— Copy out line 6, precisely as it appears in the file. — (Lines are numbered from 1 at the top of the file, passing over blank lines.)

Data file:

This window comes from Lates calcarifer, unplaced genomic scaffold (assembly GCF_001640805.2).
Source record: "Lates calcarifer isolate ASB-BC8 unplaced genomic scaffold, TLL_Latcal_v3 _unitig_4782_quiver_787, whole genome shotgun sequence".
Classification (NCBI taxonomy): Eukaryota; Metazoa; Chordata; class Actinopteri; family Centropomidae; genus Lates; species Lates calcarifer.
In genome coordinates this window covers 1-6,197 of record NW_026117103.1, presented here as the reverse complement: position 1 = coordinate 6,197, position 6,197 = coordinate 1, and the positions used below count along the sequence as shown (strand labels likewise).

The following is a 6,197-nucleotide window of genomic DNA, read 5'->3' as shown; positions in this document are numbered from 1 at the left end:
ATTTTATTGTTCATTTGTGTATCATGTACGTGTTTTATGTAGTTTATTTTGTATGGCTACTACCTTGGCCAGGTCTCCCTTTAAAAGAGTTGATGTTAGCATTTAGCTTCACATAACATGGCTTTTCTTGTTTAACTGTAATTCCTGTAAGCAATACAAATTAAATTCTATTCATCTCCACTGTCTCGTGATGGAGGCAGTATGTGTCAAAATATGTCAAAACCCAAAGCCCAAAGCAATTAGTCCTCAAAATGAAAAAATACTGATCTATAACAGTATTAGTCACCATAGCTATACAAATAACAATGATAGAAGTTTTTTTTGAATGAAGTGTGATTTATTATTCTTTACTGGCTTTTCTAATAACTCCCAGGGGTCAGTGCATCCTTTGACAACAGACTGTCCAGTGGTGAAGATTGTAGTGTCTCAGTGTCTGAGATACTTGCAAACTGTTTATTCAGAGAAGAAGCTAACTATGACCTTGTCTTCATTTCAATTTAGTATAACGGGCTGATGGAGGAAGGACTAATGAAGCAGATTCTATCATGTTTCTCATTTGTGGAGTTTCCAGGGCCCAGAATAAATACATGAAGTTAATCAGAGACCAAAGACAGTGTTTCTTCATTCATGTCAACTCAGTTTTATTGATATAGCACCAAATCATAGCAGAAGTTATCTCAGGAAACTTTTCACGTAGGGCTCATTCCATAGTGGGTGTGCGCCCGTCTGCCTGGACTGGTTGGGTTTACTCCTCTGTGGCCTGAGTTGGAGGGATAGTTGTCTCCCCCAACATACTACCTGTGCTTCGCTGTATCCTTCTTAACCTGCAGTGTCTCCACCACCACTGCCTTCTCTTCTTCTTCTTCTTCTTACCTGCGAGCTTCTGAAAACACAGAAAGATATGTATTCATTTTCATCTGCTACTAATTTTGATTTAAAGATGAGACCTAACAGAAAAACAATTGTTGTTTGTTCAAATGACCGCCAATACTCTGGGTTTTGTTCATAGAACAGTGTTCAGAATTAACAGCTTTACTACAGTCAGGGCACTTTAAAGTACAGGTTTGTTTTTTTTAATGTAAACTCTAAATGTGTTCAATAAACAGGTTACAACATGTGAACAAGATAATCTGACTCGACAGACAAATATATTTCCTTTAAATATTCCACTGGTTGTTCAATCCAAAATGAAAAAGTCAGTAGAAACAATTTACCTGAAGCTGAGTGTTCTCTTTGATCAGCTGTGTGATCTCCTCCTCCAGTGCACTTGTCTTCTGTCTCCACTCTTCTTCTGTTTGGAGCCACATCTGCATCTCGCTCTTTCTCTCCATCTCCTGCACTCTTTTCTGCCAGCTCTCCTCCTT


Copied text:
ATTTTATTGTTCATTTGTGTATCATGTACGTGTTTTATGTAGTTTATTTTGTATGGCTACTACCTTGGCCAGGTCTCCCTTTAAAAGAGTTGATGTTAGCATTTAGCTTCACATAACATGGCTTTTCTTGTTTAACTGTAATTCCTGTAAGCAATACAAATTAAATTCTATTCATCTCCACTGTCTCGTGATGGAGGCAGTATGTGTCAAAATATGTCAAAACCCAAAGCCCAAAGCAATTAGTCCTCAAAATGAAAAAATACTGATCTATAACAGTATTAGTCACCATAGCTATACAAATAACAATGATAGAAGTTTTTTTTGAATGAAGTGTGATTTATTATTCTTTACTGGCTTTTCTAATAACTCCCAGGGGTCAGTGCATCCTTTGACAACAGACTGTCCAGTGGTGAAGATTGTAGTGTCTCAGTGTCTGAGATACTTGCAAACTGTTTATTCAGAGAAGAAGCTAACTATGACCTTGTCTTCATTTCAATTTAGTATAACGGGCTGATGGAGGAAGGACTAATGAAGCAGATTCTATCATGTTTCTCATTTGTGGAGTTTCCAGGGCCCAGAATAAATACATGAAGTTAATCAGAGACCAAAGACAGTGTTTCTTCATTCATGTCAACTCAGTTTTATTGATATAGCACCAAATCATAGCAGAAGTTATCTCAGGAAACTTTTCACGTAGGGCTCATTCCATAGTGGGTGTGCGCCCGTCTGCCTGGACTGGTTGGGTTTACTCCTCTGTGGCCTGAGTTGGAGGGATAGTTGTCTCCCCCAACATACTACCTGTGCTTCGCTGTATCCTTCTTAACCTGCAGTGTCTCCACCACCACTGCCTTCTCTTCTTCTTCTTCTTCTTACCTGCGAGCTTCTGAAAACACAGAAAGATATGTATTCATTTTCATCTGCTACTAATTTTGATTTAAAGATGAGACCTAACAGAAAAACAATTGTTGTTTGTTCAAATGACCGCCAATACTCTGGGTTTTGTTCATAGAACAGTGTTCAGAATTAACAGCTTTACTACAGTCAGGGCACTTTAAAGTACAGGTTTGTTTTTTTTAATGTAAACTCTAAATGTGTTCAATAAACAGGTTACAACATGTGAACAAGATAATCTGACTCGACAGACAAATATATTTCCTTTAAATATTCCACTGGTTGTTCAATCCAAAATGAAAAAGTCAGTAGAAACAATTTACCTGAAGCTGAGTGTTCTCTTTGATCAGCTGTGTGATCTCCTCCTCCAGTGCACTTGTCTTCTGTCTCCACTCTTCTTCTGTTTGGAGCCACATCTGCATCTCGCTCTTTCTCTCCATCTCCTGCACTCTTTTCTGCCAGCTCTCCTCCTT